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Date: 11-04-2019

Case Style:

State of Indiana v. Tyree L. Harper

Case Number: 18A-CR-2811

Judge: Rudolph Pyle III


Plaintiff's Attorney: Monika Prekopa Talbot Supervising Deputy Attorney General

Defendant's Attorney:


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In September 2015, Harper was placed on parole following a conviction for
possession of a firearm by a serious violent felon, and he signed a Conditional
Parole Release Agreement (“parole agreement”). Under paragraph 9, titled,
“HOME VISITATION AND SEARCH,” the parole agreement provided that:
I understand that I am legally in the custody of the Department of Correction and that my person and residence or property under my control may be subjected to reasonable search by my supervising officer, or authorized official of the Department of Correction if the officer or official has reasonable cause to believe
Court of Appeals of Indiana | Opinion 18A-CR-2811 | October 30, 2019 Page 3 of 16

the parolee is violating or is in imminent danger of violating a condition to remaining on parole.
(State’s Ex. 4). The parole agreement also provided that the use, possession, or
trafficking illegally of a controlled substance and out-of-state travel without
permission were parole violations.
[4] On June 16, 2016, Harper’s parole officer, Josh Jellison (“Parole Officer
Jellison”), received information from an anonymous source that Harper was
traveling to New York and dealing narcotics in Indianapolis. The complaining
party also stated that Harper had rented a storage unit on Mitthoeffer Road.
Four days later, Parole Officer Jellison called Harper in for a parole meeting
and administered a drug test wherein Harper tested positive for cocaine.
During this meeting, Harper also admitted to traveling to New York without
permission. Harper’s positive drug test and admission to traveling out of the
state were both violations of parole. Harper was arrested for the violations and
taken into custody at the parole office.
[5] Parole Officer Jellison and Harper then went to Harper’s home, and Parole
Officer Jellison conducted a warrantless search. During the search, Parole
Officer Jellison located a receipt, which was in Harper’s name, for a storage
unit at 2425 North Mitthoeffer Road. Parole Officer Jellison went to the
storage unit with Harper and unlocked the unit with one of Harper’s keys.
Inside the storage unit, in plain view, Parole Officer Jellison observed a black
handgun and a large, clear Ziploc bag containing a block of white substance.
Court of Appeals of Indiana | Opinion 18A-CR-2811 | October 30, 2019 Page 4 of 16

Parole Officer Jellison immediately stopped this initial search of the storage unit
and advised an IMPD officer present of what he had observed.
[6] After obtaining a search warrant, the police seized the gun and white powder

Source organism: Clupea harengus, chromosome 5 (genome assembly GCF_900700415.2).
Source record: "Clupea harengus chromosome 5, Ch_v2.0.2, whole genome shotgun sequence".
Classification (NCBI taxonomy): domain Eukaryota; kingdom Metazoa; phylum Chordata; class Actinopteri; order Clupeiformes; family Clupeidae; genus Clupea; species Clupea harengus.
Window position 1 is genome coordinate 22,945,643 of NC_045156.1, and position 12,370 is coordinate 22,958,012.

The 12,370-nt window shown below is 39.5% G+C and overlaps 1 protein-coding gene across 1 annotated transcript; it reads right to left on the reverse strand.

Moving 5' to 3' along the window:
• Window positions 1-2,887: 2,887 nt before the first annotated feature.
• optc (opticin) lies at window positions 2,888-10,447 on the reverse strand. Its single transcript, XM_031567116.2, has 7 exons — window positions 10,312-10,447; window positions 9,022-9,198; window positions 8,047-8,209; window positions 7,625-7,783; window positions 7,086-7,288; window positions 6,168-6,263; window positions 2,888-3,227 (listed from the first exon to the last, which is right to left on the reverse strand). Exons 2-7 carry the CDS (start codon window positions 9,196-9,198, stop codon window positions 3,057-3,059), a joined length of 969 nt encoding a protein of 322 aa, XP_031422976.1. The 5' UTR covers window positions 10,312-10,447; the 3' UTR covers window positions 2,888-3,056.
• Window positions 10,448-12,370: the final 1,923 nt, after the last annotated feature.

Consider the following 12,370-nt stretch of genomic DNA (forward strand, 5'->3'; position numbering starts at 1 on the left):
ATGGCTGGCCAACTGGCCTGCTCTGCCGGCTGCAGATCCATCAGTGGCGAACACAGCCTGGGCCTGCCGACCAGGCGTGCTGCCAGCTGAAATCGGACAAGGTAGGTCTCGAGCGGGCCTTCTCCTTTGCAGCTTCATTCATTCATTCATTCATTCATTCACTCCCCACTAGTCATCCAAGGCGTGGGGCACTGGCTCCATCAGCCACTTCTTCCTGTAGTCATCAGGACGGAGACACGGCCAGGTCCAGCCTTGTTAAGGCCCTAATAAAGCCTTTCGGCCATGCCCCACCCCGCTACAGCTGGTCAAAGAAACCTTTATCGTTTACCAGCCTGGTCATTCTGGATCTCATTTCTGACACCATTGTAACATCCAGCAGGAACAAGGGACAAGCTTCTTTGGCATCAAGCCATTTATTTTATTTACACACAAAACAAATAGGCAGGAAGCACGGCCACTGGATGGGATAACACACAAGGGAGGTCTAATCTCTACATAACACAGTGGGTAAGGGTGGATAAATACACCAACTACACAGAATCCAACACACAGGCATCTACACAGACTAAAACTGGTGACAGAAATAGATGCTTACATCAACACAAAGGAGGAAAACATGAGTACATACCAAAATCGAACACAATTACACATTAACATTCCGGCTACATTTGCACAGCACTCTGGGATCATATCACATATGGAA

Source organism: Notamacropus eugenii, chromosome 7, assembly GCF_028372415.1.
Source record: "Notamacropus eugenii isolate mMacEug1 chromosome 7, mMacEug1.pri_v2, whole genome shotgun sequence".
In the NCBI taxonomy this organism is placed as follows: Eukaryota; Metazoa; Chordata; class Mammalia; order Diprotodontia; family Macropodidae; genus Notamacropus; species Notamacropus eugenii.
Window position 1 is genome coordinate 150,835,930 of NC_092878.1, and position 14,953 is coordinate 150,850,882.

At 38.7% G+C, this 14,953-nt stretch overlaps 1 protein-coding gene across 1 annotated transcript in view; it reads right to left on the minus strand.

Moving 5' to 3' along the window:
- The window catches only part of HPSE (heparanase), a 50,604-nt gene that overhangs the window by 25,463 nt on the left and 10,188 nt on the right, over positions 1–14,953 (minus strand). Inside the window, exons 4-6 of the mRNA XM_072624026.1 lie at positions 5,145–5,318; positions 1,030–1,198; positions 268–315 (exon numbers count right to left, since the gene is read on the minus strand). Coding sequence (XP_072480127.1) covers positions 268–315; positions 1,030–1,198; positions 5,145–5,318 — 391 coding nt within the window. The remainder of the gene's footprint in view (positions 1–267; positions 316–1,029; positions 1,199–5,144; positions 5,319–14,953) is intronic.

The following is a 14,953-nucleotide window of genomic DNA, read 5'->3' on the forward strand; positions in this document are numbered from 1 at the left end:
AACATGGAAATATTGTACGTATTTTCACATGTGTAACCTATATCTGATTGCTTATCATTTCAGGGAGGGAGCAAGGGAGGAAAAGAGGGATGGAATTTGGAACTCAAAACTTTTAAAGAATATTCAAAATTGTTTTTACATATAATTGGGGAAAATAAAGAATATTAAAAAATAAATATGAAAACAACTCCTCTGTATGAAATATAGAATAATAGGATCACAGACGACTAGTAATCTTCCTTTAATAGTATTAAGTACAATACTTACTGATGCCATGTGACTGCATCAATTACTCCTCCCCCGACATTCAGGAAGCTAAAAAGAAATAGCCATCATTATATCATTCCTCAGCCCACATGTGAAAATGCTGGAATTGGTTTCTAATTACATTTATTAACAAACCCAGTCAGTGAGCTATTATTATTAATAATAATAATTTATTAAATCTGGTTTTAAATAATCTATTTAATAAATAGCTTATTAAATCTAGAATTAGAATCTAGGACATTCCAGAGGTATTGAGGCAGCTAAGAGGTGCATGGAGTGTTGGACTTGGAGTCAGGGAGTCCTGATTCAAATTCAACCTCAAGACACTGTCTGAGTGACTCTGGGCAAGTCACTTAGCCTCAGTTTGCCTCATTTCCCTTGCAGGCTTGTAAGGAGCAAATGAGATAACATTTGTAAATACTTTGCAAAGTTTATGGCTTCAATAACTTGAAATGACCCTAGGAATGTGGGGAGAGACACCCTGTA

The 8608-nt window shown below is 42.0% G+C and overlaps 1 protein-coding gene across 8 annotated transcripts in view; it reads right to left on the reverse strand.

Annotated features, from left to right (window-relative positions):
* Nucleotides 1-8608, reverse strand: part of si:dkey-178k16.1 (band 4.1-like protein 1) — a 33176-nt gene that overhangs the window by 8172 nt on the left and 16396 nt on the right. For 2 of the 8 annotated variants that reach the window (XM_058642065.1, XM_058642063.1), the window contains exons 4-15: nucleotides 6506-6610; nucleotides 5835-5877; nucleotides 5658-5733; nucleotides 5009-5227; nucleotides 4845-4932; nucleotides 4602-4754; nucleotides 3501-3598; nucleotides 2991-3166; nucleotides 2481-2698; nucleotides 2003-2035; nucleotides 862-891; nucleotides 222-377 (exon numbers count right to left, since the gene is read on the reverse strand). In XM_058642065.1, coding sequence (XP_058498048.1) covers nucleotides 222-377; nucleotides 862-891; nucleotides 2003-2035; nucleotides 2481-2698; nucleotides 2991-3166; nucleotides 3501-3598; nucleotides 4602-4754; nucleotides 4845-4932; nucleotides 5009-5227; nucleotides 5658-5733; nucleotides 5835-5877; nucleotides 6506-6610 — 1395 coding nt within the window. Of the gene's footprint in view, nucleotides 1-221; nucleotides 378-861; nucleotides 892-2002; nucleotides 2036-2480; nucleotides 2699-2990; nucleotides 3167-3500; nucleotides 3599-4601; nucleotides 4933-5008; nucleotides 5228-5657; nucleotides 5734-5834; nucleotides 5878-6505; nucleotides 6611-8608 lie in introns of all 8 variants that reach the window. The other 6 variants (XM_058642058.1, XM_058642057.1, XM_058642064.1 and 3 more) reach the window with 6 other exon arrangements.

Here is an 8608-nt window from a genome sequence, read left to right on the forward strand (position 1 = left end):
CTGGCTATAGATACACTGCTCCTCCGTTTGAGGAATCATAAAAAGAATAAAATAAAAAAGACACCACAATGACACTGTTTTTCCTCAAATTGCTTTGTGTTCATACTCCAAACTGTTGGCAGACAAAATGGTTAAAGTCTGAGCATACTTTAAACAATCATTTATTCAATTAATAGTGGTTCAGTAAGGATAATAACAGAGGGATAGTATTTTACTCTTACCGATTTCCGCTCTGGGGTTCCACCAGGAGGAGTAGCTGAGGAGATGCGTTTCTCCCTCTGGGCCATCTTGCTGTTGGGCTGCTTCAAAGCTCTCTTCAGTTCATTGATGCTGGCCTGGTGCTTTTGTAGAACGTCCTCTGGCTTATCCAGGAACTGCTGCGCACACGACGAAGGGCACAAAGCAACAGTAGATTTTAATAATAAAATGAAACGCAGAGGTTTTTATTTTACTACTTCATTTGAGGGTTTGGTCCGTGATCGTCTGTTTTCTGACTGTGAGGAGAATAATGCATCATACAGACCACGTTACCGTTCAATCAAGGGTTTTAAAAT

block during their subsequent search of the storage unit. They also seized
another plastic bag with a white powdery substance, pills, and other materials
consistent with drug trafficking. A laboratory analysis disclosed that the storage
unit contained two batches of cocaine weighing 558.1 grams and 254.79 grams
and twelve fake .12-gram oxycodone pills containing heroin. Harper was then
transported to the custody of the Department of Correction (“DOC”).
[7] On June 29, 2016, the State charged Harper with Level 2 felony dealing in
cocaine in ten (10) or more grams, Level 3 felony possession of cocaine in
twenty-eight (28) or more grams, and Level 4 felony unlawful possession of a
firearm by a serious violent felon. According to the Chronological Case
Summary (“CCS”), an arrest warrant was issued and then recalled on June 30,
2016. The CCS further shows that an arrest warrant was again issued on June
30, 2016 and served over a year later, on August 16, 2017, when Harper was
released from the DOC.
[8] On April 10, 2018, Harper filed two motions in the trial court. First, Harper
filed a motion to suppress the evidence, arguing that the initial warrantless
search of the storage unit “exceeded the bounds of a proper ‘parole search’ and
was, in fact, an ‘investigatory search’ intended to discover evidence of new
criminal activity.” (App. 47). He argued that, as a result, the evidence seized
Court of Appeals of Indiana | Opinion 18A-CR-2811 | October 30, 2019 Page 5 of 16

pursuant to the search warrant during the subsequent search should be
suppressed as fruit of the poisonous tree. Next, Harper filed a motion for
discharge under Criminal Rule 4(C). Harper argued that he had “not been
brought to trial within one (1) year of his arrest or the date that charges were
filed.” (App. 51).
[9] The trial court held a hearing on both motions on May 22, 2018. The trial
court granted Harper’s motion to suppress and denied his motion for discharge.
In regards to the motion to suppress, the trial court found that the search of
Harper’s person and residence were lawfully conducted by Parole Officer
Jellison but that the initial search of Harper’s storage unit required a search
warrant and violated the Fourth Amendment to the U.S. Constitution and
Article 1, Section 11 of the Indiana Constitution. The State now appeals.

Outcome: The State argues that the trial court erred when it granted Harper’s motion to
suppress. Harper, as the cross-appellant, asserts that the trial court erred by
denying his motion to discharge pursuant to Indiana Criminal Rule 4(C). We
will address each issue in turn.

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